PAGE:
By Jeena Sharma
January 22, 2018
My earliest memory of sexual assault that I remember surviving was at the hands of a tepid piano teacher. During private music lessons at home with my mother nonchalantly watching TV in the other room, he would ask me to sit on his lap while he aggressively grinded himself against me. This happened a few times and lasted for a few minutes each time until I lost interest in learning to play the piano altogether and stopped the lessons.
He, like other predators, fit the textbook definition of a “good guy.” He was happily married and a father to a three-year-old girl. I never told my parents about him, not because they wouldn’t care but because I felt ashamed and mostly confused. How could this man, seemingly handsome, smart and kind, with a daughter of his own, do something that I would only expect from a creepy stranger in an alley?
The problem isn’t that we don’t think sexual assault and rape is bad. It’s that the fabric of our society rests so heavily on myths and ideas about a perfect world, where monsters seldom exist and if they do, they look like a monster.
Darren Sharper, the defamed former NFL player who was sentenced to 18 years in prison and accused of drugging and raping as many as 16 women, didn’t look like one. U.S. District Judge Jane Triche Milazzo who sentenced Sharper also expressed her disbelief telling him she couldn’t understand how he did what he did, as he was college-educated and obviously had grown up “in one of the most loving households.”
In the eyes of his fans too, he was simply a “gorgeous man” who probably had no dearth of women throwing themselves at him. Why would a man like him “need to rape?” his fans questioned.
Similar questions lingered around former Gossip Girl actor Ed Westwick who was accused by two women of rape. Not only did he fervently deny the allegations, but also his fans were seemingly furious that the women could even insinuate that he could do something as heinous as rape. “He’s young, good-looking, and famous, he doesn’t need to rape to get some. Stop the witch hunt,” a tweet read.
“There is a sense of comfort in believing that if only we can apprehend the worst of the worst—the serial predators—we can somehow solve our problems. But this is misleading.”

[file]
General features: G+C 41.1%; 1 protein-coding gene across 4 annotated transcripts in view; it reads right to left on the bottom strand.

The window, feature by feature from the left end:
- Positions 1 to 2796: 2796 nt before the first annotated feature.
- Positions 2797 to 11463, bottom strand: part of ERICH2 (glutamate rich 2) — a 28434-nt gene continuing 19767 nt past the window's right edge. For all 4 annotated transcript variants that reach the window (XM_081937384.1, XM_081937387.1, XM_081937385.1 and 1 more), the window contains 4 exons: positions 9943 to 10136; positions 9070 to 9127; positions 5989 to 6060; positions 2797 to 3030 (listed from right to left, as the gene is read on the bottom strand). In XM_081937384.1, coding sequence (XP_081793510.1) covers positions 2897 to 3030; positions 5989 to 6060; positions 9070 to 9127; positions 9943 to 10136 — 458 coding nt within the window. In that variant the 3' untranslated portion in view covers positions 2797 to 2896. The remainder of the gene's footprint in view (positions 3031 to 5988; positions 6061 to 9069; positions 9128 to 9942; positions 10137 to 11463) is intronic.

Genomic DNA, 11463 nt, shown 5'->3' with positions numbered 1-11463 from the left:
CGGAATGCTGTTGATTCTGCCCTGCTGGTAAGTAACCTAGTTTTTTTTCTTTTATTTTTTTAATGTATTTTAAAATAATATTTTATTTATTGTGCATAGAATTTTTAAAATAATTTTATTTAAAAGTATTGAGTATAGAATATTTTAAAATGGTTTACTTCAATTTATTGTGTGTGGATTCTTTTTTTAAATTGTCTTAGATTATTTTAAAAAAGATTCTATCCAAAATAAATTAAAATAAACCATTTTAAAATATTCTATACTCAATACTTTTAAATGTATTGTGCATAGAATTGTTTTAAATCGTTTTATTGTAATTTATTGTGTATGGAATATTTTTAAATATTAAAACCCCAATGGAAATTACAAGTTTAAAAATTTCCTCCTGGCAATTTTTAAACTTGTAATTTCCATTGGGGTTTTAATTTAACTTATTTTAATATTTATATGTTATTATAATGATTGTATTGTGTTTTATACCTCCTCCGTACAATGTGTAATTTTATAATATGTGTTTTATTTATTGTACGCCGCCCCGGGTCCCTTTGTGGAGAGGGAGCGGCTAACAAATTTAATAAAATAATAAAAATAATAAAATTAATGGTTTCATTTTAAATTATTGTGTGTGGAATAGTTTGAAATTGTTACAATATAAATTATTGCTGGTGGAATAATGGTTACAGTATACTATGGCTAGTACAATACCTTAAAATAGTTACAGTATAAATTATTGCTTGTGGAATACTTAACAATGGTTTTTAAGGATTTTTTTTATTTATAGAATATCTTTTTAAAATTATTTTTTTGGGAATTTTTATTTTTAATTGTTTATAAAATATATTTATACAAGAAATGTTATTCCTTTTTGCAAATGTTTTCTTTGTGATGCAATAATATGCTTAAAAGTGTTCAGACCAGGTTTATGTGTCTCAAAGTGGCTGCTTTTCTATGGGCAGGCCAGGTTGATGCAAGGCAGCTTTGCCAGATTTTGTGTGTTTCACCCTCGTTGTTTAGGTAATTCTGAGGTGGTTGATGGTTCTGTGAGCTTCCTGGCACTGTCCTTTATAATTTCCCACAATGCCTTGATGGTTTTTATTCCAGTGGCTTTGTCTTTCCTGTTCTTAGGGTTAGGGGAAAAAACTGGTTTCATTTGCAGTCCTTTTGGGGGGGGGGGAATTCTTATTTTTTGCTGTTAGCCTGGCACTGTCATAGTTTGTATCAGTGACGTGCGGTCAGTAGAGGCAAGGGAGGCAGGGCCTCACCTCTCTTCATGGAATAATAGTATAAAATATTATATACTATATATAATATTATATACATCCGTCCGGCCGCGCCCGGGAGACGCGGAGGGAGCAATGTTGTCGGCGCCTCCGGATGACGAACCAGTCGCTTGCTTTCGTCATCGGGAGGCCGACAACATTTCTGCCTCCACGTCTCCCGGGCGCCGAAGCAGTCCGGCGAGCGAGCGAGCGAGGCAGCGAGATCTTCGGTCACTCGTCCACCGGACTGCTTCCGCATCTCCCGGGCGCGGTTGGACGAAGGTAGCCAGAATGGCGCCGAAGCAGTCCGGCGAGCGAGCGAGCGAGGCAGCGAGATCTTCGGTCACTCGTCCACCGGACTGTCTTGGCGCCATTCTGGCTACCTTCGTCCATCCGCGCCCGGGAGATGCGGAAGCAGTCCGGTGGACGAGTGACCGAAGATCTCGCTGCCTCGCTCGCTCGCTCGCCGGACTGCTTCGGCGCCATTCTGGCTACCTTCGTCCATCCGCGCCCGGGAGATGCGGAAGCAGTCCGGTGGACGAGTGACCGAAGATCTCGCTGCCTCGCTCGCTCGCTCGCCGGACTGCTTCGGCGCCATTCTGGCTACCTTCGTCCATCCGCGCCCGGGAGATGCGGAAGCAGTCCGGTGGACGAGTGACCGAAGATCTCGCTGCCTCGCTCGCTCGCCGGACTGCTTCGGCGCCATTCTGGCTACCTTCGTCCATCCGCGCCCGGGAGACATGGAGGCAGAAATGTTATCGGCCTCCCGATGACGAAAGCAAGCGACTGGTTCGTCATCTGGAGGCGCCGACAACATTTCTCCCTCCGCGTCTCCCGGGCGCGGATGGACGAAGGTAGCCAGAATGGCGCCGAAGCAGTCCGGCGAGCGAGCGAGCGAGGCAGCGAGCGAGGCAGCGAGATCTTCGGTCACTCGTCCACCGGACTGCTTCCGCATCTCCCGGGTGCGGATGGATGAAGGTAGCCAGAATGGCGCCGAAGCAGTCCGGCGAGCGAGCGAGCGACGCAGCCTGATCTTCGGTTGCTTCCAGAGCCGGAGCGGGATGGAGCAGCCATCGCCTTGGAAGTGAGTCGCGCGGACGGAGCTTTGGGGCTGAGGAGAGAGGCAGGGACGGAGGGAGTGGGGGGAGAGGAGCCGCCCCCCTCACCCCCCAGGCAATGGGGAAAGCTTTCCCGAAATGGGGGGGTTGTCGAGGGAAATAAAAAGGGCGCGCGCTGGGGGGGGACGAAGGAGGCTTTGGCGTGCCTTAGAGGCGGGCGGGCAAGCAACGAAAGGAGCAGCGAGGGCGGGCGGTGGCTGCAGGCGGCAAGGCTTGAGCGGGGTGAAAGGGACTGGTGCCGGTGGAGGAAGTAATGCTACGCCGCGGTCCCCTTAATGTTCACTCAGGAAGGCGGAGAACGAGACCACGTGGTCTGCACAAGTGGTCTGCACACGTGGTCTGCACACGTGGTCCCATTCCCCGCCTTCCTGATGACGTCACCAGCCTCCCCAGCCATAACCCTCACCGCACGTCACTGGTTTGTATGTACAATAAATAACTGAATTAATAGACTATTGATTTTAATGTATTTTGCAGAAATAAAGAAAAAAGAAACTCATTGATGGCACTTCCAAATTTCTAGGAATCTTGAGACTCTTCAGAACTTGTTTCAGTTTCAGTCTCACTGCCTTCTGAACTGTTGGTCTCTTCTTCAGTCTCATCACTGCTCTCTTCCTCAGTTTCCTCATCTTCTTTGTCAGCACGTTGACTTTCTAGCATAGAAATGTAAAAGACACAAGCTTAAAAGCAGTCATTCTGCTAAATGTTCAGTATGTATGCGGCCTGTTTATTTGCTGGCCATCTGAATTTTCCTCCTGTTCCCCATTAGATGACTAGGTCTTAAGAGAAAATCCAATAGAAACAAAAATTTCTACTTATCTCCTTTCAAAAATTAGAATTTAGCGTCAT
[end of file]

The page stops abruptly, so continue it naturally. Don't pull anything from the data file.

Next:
Some of the most horrific serial rapists such as Ted Bundy, Aron Kee, Brian Witty, were all famously described as “charming” and “handsome” by their survivors, which should serve as an important reminder that rapists come in all shapes and forms.
Yet, as new allegations come to light each day, we struggle with understanding that anyone is capable of rape including the attractive, nice man we once looked up to. It’s uncomfortable and a rude awakening from everything we once knew as right. The world isn’t black and white as we were told, and rape doesn’t always happen outside the “safe” confines of marriage, a household or the workplace. Sometimes the real evil attacks come in the form the man we trusted and loved.
“We elevate people in the media and believe that there’s something virtuous about them—it could be that they’re popular, good-looking, or successful. We believe that that virtue will make them incapable of rape or a crime like this. But that’s not true. It’s a disguise,” says Eri Kim, senior clinical director at Safe Horizon. “We believe that that virtue and rape are mutually exclusive when they’re not. [Both] things can be true in one person.”
The message also gets constantly reinforced within pop culture. In Goldfinger (1964), when James Bond raped Pussy Galore in a barn, no one lifted finger. The heroine even ultimately abandons her life of crime and joins Bond’s side. What his character did wasn’t presented as rape. Why? Because he’s handsome.